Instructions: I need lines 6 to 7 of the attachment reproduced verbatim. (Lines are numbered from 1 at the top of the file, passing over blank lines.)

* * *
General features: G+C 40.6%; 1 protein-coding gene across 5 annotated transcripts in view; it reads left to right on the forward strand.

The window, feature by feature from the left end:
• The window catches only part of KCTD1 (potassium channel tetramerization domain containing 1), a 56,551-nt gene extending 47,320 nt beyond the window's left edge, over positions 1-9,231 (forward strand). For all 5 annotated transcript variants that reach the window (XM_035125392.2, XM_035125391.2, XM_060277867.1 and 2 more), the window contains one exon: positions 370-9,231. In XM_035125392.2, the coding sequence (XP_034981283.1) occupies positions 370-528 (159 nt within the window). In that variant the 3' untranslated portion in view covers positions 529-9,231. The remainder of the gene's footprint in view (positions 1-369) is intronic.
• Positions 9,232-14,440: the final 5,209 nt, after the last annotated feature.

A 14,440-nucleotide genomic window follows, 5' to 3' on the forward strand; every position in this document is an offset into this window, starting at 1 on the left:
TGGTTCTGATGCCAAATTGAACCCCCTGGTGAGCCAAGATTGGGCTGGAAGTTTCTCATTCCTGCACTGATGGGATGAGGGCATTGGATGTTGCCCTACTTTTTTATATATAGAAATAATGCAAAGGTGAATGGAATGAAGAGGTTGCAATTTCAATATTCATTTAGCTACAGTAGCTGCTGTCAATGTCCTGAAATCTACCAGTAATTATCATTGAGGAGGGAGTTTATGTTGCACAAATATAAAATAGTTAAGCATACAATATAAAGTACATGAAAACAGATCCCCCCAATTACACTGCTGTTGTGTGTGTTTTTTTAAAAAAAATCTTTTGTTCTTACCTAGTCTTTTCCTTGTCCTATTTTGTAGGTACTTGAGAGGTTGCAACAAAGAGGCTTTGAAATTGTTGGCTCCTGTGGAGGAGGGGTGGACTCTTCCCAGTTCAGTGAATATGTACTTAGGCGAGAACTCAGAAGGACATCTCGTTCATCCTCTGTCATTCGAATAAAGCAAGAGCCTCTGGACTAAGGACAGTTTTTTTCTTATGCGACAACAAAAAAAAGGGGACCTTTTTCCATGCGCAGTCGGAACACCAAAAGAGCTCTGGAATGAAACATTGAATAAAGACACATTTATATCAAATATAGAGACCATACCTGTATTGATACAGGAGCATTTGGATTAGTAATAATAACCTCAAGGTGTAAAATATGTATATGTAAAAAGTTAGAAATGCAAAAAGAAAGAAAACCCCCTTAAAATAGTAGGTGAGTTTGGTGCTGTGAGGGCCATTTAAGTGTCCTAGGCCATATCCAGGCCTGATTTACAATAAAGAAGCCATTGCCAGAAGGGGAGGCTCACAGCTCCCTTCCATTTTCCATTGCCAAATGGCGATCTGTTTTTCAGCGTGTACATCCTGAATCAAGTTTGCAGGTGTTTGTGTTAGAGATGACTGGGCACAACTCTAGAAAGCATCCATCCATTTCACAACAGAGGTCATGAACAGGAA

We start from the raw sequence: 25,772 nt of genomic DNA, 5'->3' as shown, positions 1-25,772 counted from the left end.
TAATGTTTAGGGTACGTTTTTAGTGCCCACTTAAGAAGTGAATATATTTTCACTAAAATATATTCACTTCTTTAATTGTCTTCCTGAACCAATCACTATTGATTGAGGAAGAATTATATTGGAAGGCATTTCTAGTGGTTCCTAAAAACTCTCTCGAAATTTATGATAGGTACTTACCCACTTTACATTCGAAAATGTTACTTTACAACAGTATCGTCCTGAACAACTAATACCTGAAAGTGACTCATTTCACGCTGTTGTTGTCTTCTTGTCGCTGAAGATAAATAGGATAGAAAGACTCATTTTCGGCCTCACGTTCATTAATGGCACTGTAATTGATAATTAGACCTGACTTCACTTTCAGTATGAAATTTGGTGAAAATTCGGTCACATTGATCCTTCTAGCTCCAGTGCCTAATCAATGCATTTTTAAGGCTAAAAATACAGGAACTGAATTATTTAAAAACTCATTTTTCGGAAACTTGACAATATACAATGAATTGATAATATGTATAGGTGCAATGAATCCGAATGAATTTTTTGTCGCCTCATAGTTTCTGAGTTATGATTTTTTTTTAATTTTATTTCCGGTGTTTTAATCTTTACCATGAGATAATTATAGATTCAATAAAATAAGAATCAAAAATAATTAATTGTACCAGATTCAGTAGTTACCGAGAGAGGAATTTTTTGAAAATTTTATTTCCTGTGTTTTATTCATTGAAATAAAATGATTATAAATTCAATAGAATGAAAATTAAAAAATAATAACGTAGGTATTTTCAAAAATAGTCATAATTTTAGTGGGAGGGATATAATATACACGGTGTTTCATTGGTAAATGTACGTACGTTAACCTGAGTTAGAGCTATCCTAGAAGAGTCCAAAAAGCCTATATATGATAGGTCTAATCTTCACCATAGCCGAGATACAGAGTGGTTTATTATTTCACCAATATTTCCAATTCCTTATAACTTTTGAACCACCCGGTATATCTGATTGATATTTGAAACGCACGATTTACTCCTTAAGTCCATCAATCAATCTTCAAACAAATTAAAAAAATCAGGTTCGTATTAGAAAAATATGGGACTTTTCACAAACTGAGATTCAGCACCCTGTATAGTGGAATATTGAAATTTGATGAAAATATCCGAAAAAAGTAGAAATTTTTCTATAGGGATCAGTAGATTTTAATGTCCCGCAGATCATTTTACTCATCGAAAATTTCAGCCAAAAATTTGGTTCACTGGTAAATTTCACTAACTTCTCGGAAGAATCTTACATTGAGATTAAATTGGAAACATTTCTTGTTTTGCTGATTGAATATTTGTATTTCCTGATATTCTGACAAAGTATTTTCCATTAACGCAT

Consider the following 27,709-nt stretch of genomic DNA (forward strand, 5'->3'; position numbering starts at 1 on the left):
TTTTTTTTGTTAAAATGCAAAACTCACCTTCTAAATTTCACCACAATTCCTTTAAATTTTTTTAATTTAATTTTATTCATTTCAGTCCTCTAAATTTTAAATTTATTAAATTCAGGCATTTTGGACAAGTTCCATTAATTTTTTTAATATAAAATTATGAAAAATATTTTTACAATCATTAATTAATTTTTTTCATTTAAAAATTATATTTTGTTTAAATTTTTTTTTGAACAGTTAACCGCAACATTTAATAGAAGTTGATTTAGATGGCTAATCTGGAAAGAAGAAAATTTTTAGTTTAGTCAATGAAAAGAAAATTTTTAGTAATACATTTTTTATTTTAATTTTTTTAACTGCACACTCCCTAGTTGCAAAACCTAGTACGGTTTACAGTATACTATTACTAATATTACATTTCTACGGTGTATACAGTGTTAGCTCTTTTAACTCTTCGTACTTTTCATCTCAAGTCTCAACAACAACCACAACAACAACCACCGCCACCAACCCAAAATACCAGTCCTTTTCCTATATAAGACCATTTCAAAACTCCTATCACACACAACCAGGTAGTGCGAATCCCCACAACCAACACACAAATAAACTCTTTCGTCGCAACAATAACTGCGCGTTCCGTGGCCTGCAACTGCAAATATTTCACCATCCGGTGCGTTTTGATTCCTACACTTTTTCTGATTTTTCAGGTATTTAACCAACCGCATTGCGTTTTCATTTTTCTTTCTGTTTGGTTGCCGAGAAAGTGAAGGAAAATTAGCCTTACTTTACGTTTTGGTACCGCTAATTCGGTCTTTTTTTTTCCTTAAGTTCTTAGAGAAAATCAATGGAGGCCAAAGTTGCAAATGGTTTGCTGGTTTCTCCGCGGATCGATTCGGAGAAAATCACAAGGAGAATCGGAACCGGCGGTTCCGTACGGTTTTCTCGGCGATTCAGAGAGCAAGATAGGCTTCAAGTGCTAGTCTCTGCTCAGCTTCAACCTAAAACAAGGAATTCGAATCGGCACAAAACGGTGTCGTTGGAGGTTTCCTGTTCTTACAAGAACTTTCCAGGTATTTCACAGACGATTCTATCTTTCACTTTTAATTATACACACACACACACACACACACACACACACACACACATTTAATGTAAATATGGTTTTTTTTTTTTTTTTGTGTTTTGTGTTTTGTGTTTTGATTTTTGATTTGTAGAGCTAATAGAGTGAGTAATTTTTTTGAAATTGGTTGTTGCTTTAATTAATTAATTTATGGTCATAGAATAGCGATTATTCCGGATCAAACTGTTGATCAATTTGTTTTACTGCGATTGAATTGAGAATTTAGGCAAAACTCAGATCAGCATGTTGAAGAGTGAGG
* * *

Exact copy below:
TGGTTCTGATGCCAAATTGAACCCCCTGGTGAGCCAAGATTGGGCTGGAAGTTTCTCATTCCTGCACTGATGGGATGAGGGCATTGGATGTTGCCCTACTTTTTTATATATAGAAATAATGCAAAGGTGAATGGAATGAAGAGGTTGCAATTTCAATATTCATTTAGCTACAGTAGCTGCTGTCAATGTCCTGAAATCTACCAGTAATTATCATTGAGGAGGGAGTTTATGTTGCACAAATATAAAATAGTTAAGCATACAATATAAAGTACATGAAAACAGATCCCCCCAATTACACTGCTGTTGTGTGTGTTTTTTTAAAAAAAATCTTTTGTTCTTACCTAGTCTTTTCCTTGTCCTATTTTGTAGGTACTTGAGAGGTTGCAACAAAGAGGCTTTGAAATTGTTGGCTCCTGTGGAGGAGGGGTGGACTCTTCCCAGTTCAGTGAATATGTACTTAGGCGAGAACTCAGAAGGACATCTCGTTCATCCTCTGTCATTCGAATAAAGCAAGAGCCTCTGGACTAAGGACAGTTTTTTTCTTATGCGACAACAAAAAAAAGGGGACCTTTTTCCATGCGCAGTCGGAACACCAAAAGAGCTCTGGAATGAAACATTGAATAAAGACACATTTATATCAAATATAGAGACCATACCTGTATTGATACAGGAGCATTTGGATTAGTAATAATAACCTCAAGGTGTAAAATATGTATATGTAAAAAGTTAGAAATGCAAAAAGAAAGAAAACCCCCTTAAAATAGTAGGTGAGTTTGGTGCTGTGAGGGCCATTTAAGTGTCCTAGGCCATATCCAGGCCTGATTTACAATAAAGAAGCCATTGCCAGAAGGGGAGGCTCACAGCTCCCTTCCATTTTCCATTGCCAAATGGCGATCTGTTTTTCAGCGTGTACATCCTGAATCAAGTTTGCAGGTGTTTGTGTTAGAGATGACTGGGCACAACTCTAGAAAGCATCCATCCATTTCACAACAGAGGTCATGAACAGGAA

We start from the raw sequence: 25,772 nt of genomic DNA, 5'->3' as shown, positions 1-25,772 counted from the left end.